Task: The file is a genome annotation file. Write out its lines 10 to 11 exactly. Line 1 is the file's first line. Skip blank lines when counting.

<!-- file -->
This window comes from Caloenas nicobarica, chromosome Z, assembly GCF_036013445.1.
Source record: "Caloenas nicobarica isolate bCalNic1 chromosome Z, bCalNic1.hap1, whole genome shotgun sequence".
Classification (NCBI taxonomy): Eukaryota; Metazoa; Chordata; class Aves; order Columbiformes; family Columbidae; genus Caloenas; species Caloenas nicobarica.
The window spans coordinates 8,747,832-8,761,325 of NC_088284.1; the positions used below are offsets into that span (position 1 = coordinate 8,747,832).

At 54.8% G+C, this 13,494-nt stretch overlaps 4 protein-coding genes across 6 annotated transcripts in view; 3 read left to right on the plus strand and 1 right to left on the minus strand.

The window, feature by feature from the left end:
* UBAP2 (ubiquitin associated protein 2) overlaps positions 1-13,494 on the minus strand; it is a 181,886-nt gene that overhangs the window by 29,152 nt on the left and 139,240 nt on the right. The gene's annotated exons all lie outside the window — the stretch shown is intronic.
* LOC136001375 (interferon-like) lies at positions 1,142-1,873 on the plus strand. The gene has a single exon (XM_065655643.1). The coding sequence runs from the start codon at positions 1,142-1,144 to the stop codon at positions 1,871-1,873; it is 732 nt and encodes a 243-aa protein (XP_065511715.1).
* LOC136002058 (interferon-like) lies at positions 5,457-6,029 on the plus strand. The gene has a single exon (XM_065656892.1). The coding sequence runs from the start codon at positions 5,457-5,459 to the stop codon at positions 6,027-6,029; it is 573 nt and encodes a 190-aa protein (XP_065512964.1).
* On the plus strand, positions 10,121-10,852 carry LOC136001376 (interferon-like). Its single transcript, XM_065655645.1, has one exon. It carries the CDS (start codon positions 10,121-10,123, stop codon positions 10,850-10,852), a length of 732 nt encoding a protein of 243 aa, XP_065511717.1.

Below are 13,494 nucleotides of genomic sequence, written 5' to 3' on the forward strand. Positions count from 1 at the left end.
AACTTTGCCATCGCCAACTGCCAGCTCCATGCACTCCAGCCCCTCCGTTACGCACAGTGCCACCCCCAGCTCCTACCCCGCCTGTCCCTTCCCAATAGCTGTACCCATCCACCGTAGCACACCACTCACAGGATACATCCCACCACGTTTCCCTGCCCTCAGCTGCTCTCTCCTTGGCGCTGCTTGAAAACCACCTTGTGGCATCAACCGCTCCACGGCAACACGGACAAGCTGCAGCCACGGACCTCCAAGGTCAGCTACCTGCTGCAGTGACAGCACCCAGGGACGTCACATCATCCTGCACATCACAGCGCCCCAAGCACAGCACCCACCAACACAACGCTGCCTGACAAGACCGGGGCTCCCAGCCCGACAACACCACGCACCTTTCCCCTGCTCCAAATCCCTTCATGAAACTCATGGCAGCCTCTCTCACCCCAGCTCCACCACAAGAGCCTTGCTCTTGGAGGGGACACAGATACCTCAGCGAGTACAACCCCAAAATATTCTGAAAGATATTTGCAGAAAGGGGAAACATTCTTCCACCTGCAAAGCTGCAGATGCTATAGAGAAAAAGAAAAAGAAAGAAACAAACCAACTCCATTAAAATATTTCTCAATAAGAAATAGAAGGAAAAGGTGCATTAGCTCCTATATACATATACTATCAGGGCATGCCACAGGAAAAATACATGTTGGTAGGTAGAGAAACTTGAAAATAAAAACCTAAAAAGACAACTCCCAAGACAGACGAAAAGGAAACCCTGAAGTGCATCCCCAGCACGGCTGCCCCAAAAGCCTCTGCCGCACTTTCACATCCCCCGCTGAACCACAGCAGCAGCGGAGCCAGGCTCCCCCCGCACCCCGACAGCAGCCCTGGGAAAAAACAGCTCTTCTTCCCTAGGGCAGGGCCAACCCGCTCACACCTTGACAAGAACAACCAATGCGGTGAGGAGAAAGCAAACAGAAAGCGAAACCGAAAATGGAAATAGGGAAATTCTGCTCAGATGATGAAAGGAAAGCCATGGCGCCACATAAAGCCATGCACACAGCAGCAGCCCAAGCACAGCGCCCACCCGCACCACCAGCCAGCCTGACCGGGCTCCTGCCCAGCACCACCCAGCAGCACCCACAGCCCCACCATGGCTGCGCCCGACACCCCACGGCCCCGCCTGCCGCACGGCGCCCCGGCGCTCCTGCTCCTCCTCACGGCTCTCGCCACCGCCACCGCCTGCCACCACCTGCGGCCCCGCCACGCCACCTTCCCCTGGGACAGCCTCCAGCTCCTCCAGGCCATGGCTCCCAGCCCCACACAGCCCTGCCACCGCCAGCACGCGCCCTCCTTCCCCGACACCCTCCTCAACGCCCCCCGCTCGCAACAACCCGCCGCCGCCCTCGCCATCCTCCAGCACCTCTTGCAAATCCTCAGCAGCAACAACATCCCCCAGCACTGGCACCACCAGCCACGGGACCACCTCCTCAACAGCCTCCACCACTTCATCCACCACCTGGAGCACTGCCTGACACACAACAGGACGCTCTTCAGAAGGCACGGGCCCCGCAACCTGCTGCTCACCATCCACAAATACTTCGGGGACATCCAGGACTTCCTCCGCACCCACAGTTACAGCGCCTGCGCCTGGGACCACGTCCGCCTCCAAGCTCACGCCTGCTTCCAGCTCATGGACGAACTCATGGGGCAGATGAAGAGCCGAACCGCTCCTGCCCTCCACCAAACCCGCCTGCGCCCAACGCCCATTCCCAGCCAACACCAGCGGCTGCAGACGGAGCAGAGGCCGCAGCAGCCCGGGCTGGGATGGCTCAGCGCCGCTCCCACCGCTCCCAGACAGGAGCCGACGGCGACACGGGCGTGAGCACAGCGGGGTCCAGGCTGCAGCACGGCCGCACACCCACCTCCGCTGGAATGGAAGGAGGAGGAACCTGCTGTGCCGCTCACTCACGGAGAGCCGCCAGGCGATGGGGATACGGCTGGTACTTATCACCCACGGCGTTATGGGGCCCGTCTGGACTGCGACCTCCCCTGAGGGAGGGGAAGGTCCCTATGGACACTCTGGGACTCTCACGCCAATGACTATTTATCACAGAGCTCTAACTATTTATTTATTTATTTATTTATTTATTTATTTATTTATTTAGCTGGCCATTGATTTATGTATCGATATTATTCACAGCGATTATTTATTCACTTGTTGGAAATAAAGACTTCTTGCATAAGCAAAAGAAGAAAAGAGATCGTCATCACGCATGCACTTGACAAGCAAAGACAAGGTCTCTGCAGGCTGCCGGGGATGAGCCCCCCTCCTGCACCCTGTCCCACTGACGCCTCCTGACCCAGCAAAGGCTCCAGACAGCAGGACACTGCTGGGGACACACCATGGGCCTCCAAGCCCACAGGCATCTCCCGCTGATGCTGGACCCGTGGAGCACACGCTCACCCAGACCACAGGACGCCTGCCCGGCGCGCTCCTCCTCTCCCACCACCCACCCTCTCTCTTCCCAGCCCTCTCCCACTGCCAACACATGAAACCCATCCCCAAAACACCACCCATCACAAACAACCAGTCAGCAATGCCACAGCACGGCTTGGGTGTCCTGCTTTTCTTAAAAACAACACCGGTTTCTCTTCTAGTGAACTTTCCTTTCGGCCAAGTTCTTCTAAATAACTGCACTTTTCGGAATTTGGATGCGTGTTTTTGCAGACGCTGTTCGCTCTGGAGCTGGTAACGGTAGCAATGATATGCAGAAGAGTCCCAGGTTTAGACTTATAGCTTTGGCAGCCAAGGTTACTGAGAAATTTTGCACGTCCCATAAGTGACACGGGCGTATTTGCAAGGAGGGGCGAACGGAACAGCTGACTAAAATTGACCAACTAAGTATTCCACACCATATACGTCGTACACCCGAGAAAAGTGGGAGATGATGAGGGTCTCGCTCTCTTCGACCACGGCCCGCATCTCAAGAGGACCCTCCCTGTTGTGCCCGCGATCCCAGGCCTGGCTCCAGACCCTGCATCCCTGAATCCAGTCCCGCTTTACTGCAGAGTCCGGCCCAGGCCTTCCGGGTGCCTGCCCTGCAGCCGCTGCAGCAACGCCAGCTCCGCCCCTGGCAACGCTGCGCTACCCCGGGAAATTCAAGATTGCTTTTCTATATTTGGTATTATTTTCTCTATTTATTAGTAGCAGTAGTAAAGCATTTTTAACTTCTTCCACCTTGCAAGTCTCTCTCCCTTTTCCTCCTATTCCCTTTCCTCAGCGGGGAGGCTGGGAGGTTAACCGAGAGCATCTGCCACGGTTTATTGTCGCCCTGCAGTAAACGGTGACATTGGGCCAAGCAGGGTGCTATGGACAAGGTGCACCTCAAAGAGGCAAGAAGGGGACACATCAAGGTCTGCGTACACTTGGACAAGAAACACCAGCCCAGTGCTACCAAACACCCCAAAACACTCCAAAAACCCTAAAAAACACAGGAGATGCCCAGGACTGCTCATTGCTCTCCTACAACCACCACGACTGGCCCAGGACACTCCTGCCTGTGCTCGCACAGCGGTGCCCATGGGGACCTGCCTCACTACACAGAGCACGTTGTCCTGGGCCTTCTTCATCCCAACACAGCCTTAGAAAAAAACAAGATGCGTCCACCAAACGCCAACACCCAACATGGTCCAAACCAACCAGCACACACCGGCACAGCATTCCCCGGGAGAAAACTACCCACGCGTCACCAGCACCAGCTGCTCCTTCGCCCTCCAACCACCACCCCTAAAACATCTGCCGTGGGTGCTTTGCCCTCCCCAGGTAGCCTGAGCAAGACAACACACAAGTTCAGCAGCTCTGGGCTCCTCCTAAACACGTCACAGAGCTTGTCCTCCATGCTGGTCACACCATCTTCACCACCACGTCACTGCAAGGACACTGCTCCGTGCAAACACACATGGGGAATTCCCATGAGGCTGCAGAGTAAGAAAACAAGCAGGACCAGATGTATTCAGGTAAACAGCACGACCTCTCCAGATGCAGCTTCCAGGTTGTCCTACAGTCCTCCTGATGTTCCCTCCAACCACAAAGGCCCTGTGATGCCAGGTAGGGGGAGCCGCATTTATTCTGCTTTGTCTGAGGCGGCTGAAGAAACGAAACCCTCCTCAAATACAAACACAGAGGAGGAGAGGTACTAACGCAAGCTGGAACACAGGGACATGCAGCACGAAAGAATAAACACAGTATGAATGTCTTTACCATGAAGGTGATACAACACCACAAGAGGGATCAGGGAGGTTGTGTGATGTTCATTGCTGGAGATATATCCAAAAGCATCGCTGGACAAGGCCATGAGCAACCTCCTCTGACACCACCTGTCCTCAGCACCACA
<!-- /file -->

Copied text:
* On the plus strand, positions 10,121-10,852 carry LOC136001376 (interferon-like). Its single transcript, XM_065655645.1, has one exon. It carries the CDS (start codon positions 10,121-10,123, stop codon positions 10,850-10,852), a length of 732 nt encoding a protein of 243 aa, XP_065511717.1.

Below are 13,494 nucleotides of genomic sequence, written 5' to 3' on the forward strand. Positions count from 1 at the left end.